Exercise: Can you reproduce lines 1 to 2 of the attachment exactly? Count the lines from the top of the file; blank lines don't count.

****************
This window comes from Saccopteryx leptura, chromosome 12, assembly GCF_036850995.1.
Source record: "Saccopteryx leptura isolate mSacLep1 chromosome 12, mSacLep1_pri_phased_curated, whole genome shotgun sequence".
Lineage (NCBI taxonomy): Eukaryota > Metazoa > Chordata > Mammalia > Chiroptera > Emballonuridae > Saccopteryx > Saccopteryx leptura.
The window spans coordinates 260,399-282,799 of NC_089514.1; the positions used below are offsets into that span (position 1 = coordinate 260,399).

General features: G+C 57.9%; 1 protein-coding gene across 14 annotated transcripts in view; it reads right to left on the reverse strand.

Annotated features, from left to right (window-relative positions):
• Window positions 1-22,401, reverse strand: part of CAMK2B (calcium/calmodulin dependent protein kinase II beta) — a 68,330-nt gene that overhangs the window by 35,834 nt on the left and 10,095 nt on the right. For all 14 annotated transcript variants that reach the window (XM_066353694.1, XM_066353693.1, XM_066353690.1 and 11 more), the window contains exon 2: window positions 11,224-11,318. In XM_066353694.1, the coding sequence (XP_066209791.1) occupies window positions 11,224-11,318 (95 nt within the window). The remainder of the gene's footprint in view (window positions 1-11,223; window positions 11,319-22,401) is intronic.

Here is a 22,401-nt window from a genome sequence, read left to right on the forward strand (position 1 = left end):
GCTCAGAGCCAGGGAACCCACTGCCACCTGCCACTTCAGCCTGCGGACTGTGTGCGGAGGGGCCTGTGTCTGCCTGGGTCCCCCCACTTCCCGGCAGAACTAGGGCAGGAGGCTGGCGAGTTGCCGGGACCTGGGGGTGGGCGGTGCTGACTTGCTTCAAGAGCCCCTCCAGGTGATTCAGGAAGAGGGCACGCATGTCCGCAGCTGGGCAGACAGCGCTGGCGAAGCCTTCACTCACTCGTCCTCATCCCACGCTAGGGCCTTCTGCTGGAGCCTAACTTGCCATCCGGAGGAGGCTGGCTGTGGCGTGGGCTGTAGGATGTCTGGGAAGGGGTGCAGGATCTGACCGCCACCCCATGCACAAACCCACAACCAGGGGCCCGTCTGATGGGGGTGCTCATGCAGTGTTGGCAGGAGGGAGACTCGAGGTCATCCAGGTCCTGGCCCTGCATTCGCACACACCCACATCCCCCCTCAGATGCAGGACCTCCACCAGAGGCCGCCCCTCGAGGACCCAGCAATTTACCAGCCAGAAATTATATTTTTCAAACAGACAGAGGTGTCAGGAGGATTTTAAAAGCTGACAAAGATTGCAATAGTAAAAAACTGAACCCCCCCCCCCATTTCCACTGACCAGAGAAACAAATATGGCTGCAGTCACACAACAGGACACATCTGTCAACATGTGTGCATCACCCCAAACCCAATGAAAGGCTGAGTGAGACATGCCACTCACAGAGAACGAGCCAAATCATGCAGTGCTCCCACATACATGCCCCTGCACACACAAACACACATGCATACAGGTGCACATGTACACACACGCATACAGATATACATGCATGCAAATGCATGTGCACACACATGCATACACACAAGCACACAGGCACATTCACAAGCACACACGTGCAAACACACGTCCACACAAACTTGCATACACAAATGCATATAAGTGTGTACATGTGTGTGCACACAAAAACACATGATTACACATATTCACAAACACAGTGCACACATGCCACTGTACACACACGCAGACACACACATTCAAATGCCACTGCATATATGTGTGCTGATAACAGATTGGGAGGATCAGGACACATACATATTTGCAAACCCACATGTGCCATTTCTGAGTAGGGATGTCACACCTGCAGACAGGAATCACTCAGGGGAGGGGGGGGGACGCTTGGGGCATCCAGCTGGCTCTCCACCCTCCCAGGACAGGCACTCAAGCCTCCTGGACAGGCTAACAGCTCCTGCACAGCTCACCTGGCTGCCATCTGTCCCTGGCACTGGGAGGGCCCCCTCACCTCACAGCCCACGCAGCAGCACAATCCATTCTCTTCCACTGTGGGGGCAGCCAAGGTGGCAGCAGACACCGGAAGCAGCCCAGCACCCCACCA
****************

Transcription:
This window comes from Saccopteryx leptura, chromosome 12, assembly GCF_036850995.1.
Source record: "Saccopteryx leptura isolate mSacLep1 chromosome 12, mSacLep1_pri_phased_curated, whole genome shotgun sequence".